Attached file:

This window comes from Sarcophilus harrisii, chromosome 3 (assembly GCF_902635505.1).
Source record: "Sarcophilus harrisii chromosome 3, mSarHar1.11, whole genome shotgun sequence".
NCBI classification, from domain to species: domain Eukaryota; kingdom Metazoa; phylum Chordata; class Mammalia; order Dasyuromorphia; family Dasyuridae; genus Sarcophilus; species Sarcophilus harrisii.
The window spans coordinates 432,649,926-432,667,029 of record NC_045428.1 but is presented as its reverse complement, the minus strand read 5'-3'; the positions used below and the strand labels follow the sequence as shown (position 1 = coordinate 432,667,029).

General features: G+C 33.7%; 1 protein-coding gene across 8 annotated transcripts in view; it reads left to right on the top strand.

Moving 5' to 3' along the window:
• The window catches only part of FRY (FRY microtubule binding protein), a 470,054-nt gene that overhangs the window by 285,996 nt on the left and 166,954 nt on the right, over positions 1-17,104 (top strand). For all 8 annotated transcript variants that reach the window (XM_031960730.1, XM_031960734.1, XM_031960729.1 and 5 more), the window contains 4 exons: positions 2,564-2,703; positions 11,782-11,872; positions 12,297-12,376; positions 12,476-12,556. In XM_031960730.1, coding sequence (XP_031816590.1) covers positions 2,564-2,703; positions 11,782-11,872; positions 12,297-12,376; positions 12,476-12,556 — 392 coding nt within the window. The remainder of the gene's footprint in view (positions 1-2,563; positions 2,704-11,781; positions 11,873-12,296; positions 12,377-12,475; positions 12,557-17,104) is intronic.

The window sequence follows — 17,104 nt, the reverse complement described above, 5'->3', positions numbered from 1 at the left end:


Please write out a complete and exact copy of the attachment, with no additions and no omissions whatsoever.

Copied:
This window comes from Sarcophilus harrisii, chromosome 3 (assembly GCF_902635505.1).
Source record: "Sarcophilus harrisii chromosome 3, mSarHar1.11, whole genome shotgun sequence".
NCBI classification, from domain to species: domain Eukaryota; kingdom Metazoa; phylum Chordata; class Mammalia; order Dasyuromorphia; family Dasyuridae; genus Sarcophilus; species Sarcophilus harrisii.
The window spans coordinates 432,649,926-432,667,029 of record NC_045428.1 but is presented as its reverse complement, the minus strand read 5'-3'; the positions used below and the strand labels follow the sequence as shown (position 1 = coordinate 432,667,029).

General features: G+C 33.7%; 1 protein-coding gene across 8 annotated transcripts in view; it reads left to right on the top strand.

Moving 5' to 3' along the window:
• The window catches only part of FRY (FRY microtubule binding protein), a 470,054-nt gene that overhangs the window by 285,996 nt on the left and 166,954 nt on the right, over positions 1-17,104 (top strand). For all 8 annotated transcript variants that reach the window (XM_031960730.1, XM_031960734.1, XM_031960729.1 and 5 more), the window contains 4 exons: positions 2,564-2,703; positions 11,782-11,872; positions 12,297-12,376; positions 12,476-12,556. In XM_031960730.1, coding sequence (XP_031816590.1) covers positions 2,564-2,703; positions 11,782-11,872; positions 12,297-12,376; positions 12,476-12,556 — 392 coding nt within the window. The remainder of the gene's footprint in view (positions 1-2,563; positions 2,704-11,781; positions 11,873-12,296; positions 12,377-12,475; positions 12,557-17,104) is intronic.

The window sequence follows — 17,104 nt, the reverse complement described above, 5'->3', positions numbered from 1 at the left end: